I am also proposing to rebuild our “housing ladder” and introduce affordable “starter homes” to meet Hong Kong middle-class families’ home ownership aspirations while keeping to our public housing programmes, and consider pilot arrangements which would provide more affordable rental spaces for the grass roots.
There are increasing demands in the pro-Beijing camp for foreign judges to be replaced in light of the jailing of seven police officers. What is your take on the issue and how do you uphold judicial independence?
Woo: The rule of law is the last line of defence for Hong Kong. It is dangerous to politicise the judiciary. There are only a limited number of foreigners on the bench. In particular, those foreign experts serving as non-permanent judges of the Court of Final Appeal are indispensable in enriching our common law tradition.
Lam: Judicial independence is one of our core values and has a solid foundation in Hong Kong. This is also enshrined in the Basic Law, which states that, with the exception of the chief justice of the Court of Final Appeal and the chief judge of the High Court, there is no restriction on the nationality of judges. Throughout the years, the chief justice of the Court of Final Appeal has spared no effort to maintain the high quality and standards of our judicial officers. Regardless of how we may feel about individual cases, the rule of law must be safeguarded and prevail.
PUT TO THE TEST: HOW THEY TACKLED QUESTIONS FROM EACH OTHER
Lam: In previous drafts of your manifesto, you specifically included the suggestion to have Chinese history as a separate and compulsory subject in junior secondary schools. But in the final version, the suggestion had been removed. What prompted you to do that? Whose opinions did you consult such that you changed your mind?
Woo: Following further consultation with members of the education sector, I removed the suggestion because in most junior secondary schools – up to 90 per cent of them – they already have Chinese history as a separate and compulsory subject. The rest are experimenting with teaching Chinese history in combination with world history or culture and other humanities, in line with guidelines from the Education Bureau since the year 2000. Schools are free to design their own courses which incorporate Chinese and world history, Hong Kong history and cultural developments. The result has been more class hours and a more creative and effective approach that induces better learning in schools.
Woo: Housing was under your portfolio when you were chief secretary. Did you ever ask [housing secretary] Anthony Cheung Bing-leung or his subordinates why they had no record of a third round of “soft lobbying” with rural heads from Wang Chau [over a proposed housing development]? Did you ever ask them to disclose what was discussed at their secret meeting? If so, what was said?
Lam: I am not at liberty to disclose details of any internal discussions within the government regarding the case. It should be noted that the current government held a press conference on September 21 in connection with the case.
Lam: Your experience in public service is concentrated heavily in the legal field. As chief executive it is important to be able to understand the full range of challenges and opportunities Hong Kong faces. With your limited scope of experience, how can you convince people you will be able to lead us well?
Woo: Justin Trudeau had limited experience in government before being elected prime minister of Canada. He is now a popular leader running the second largest country in the world. You seem to have a persistent problem with listening to others. I have written some 2,000 words to explain my philosophy in financial and economic policies in my manifesto. It ranges from industry diversification and expanding the Future Fund to improving the business environment and enhancing governance structures for listing regulations. I will recap a couple of other main points for you. First, I believe in investing in the future. I will take a “balanced budget stimulus” approach to make the best out of our fiscal reserves by boosting research and development. Second, the incumbent government has been sitting on its hands in capitalising on green industries and the sharing economy. Many of our laws, regulations and even tax regime are outdated. We should streamline them to enable start-ups and entrepreneurs to unleash their imagination.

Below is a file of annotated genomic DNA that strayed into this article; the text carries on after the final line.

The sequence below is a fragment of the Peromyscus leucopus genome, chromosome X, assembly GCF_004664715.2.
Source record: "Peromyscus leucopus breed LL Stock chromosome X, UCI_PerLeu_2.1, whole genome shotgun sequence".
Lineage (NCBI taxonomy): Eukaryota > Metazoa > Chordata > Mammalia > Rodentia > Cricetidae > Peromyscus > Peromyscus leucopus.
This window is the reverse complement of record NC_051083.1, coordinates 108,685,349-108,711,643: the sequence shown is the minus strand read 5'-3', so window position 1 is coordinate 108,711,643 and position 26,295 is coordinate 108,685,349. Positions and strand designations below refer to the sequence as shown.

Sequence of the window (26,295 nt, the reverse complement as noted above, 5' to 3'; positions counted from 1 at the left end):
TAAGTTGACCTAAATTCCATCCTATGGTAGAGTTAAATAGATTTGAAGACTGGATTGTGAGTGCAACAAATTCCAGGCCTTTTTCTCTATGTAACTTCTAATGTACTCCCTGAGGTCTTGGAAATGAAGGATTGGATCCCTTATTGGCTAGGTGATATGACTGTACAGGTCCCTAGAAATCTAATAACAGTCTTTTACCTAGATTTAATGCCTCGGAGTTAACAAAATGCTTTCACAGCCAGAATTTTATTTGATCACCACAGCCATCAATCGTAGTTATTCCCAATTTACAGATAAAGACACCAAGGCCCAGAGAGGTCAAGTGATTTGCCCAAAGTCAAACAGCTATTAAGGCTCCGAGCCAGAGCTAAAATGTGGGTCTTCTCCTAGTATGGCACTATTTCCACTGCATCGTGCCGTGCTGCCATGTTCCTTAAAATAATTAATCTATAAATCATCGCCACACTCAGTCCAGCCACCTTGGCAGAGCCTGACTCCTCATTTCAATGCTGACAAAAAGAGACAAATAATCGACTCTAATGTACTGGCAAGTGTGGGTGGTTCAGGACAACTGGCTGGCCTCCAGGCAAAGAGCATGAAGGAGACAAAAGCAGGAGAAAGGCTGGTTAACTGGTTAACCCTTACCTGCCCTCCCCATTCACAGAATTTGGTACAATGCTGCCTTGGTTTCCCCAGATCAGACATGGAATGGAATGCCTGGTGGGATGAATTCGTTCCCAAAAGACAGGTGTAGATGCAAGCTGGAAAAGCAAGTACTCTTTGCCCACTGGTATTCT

Woo: You pledged to adhere to the “lines of Leung Chun-ying”. Now you seem to have back-peddled. Can you state clearly what policies of Leung’s you would follow and those you wouldn’t?
Lam: What I said and meant was that I will continue to push forward the good policies of the current government, particularly those in poverty alleviation, care for the elderly, helping the disadvantaged, housing and care for the environment. If elected chief executive, I shall, as promised in my manifesto, introduce a new style of governance, new roles for government and a new fiscal philosophy to ensure we respond promptly and effectively to the needs and aspirations of people.
QUESTIONS FOR JOHN TSANG
John Tsang declined to take part in our debate, citing a tight schedule. Nevertheless Woo and Lam had questions for him:
Woo: You talked of a white paper on how to legislate on Article 23 of the Basic Law. You also said you would tackle easier issues first, putting aside the harder ones for later. What exactly will you put into your white paper? And what exactly do you consider easy in legislating for Article 23?
● You said you would have to wait and see on how to proceed with political reform. Given a free choice, what is your timetable and road map to achieve universal suffrage?
Lam: As financial secretary you repeatedly produced budget estimates vastly off compared to the actual numbers ... and claimed “our expenditure every year recorded double-digit growth”. With such a dismal track record and unfamiliarity with your own work, how can people trust you to lead them?
● You have claimed you are uniquely equipped to unite society. However, the vast majority of your nominations came from the pan-democratic camp, and many other people have openly questioned your suitability for the job, including whether you are trusted by Beijing. How do you plan to gain the support of these sectors?